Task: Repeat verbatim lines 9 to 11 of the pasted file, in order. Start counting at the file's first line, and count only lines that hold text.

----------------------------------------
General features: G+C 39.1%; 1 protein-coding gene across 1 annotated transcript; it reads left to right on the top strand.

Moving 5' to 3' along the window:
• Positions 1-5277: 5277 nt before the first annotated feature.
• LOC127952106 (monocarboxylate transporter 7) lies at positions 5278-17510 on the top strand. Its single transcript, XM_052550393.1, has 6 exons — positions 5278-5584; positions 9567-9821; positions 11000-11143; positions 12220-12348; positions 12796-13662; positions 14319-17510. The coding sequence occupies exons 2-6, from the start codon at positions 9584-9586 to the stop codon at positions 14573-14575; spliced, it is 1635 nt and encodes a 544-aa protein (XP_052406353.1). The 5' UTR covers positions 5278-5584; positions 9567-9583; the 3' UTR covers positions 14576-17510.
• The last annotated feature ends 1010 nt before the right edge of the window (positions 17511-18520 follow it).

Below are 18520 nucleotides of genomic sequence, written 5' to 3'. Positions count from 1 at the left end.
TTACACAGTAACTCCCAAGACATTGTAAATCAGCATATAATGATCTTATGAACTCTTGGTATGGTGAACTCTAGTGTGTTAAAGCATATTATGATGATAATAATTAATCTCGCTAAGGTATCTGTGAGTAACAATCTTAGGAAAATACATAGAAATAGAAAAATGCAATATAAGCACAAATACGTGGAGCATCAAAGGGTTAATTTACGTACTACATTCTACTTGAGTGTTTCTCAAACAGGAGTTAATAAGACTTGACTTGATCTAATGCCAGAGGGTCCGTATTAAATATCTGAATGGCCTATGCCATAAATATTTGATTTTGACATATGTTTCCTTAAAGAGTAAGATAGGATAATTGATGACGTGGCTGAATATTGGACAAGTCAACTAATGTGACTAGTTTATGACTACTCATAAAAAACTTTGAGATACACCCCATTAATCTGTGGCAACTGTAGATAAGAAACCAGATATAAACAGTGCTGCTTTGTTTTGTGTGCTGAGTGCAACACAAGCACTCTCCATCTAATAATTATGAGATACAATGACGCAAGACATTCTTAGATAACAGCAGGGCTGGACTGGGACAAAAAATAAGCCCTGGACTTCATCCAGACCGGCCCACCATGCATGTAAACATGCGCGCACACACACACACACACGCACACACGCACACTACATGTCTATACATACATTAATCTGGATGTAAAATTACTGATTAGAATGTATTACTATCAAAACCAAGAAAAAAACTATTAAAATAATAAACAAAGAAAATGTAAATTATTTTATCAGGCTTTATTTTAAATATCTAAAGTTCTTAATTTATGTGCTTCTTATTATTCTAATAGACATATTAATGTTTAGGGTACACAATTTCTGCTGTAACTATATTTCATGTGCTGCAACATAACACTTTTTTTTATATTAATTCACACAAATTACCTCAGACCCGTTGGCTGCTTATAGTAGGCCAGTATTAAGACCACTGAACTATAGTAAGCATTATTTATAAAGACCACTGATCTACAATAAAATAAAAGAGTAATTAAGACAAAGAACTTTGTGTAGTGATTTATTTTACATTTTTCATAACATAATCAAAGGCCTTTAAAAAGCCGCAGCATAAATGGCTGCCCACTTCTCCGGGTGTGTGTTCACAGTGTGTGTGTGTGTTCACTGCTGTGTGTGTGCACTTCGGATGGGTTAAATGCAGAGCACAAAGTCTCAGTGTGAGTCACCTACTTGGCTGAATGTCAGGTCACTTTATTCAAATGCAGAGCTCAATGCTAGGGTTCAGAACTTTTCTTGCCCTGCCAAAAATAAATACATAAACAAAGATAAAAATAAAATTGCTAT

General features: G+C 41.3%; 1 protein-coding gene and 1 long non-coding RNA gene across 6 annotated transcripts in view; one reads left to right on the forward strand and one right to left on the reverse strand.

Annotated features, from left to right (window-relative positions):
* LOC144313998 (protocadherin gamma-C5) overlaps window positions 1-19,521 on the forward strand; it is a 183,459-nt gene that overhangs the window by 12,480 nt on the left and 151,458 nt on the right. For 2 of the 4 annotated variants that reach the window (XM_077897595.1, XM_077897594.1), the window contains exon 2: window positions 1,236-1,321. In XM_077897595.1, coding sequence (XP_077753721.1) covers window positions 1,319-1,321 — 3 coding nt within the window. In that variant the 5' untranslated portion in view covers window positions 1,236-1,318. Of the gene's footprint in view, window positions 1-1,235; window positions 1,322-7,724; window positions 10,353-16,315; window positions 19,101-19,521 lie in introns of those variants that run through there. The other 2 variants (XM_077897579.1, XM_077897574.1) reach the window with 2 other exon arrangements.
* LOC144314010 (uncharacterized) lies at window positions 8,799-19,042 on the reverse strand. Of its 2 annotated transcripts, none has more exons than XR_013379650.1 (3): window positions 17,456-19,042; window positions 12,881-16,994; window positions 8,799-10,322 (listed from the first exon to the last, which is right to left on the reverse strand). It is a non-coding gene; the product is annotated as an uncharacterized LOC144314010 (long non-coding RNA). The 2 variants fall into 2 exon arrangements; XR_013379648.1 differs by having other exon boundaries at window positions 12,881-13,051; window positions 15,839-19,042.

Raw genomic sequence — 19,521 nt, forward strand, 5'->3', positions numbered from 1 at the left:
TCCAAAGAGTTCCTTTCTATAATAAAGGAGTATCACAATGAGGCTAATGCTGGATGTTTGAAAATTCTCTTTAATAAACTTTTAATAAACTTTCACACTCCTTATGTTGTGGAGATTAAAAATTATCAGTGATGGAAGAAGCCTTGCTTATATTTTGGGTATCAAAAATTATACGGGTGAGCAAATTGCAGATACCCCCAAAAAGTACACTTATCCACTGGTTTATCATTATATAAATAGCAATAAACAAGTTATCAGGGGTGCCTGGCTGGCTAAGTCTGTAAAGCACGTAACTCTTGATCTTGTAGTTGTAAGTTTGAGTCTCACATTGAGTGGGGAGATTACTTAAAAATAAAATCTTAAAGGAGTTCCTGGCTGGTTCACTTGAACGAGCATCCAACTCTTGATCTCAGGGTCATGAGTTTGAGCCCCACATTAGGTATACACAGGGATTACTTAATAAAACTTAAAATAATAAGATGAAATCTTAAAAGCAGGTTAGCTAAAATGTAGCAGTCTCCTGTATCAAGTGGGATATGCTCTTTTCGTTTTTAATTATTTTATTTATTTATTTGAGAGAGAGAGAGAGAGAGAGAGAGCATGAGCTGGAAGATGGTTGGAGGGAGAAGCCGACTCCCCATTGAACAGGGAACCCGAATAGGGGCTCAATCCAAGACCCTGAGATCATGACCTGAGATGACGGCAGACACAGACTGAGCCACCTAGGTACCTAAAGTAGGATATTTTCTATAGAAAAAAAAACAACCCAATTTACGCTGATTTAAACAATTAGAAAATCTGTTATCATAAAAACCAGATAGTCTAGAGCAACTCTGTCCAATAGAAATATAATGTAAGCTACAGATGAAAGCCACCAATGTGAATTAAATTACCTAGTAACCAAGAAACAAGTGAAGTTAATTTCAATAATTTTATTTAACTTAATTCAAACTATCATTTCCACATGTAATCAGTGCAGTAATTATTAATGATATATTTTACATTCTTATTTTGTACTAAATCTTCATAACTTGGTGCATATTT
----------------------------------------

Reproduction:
Annotated features, from left to right (window-relative positions):
* LOC144313998 (protocadherin gamma-C5) overlaps window positions 1-19,521 on the forward strand; it is a 183,459-nt gene that overhangs the window by 12,480 nt on the left and 151,458 nt on the right. For 2 of the 4 annotated variants that reach the window (XM_077897595.1, XM_077897594.1), the window contains exon 2: window positions 1,236-1,321. In XM_077897595.1, coding sequence (XP_077753721.1) covers window positions 1,319-1,321 — 3 coding nt within the window. In that variant the 5' untranslated portion in view covers window positions 1,236-1,318. Of the gene's footprint in view, window positions 1-1,235; window positions 1,322-7,724; window positions 10,353-16,315; window positions 19,101-19,521 lie in introns of those variants that run through there. The other 2 variants (XM_077897579.1, XM_077897574.1) reach the window with 2 other exon arrangements.
* LOC144314010 (uncharacterized) lies at window positions 8,799-19,042 on the reverse strand. Of its 2 annotated transcripts, none has more exons than XR_013379650.1 (3): window positions 17,456-19,042; window positions 12,881-16,994; window positions 8,799-10,322 (listed from the first exon to the last, which is right to left on the reverse strand). It is a non-coding gene; the product is annotated as an uncharacterized LOC144314010 (long non-coding RNA). The 2 variants fall into 2 exon arrangements; XR_013379648.1 differs by having other exon boundaries at window positions 12,881-13,051; window positions 15,839-19,042.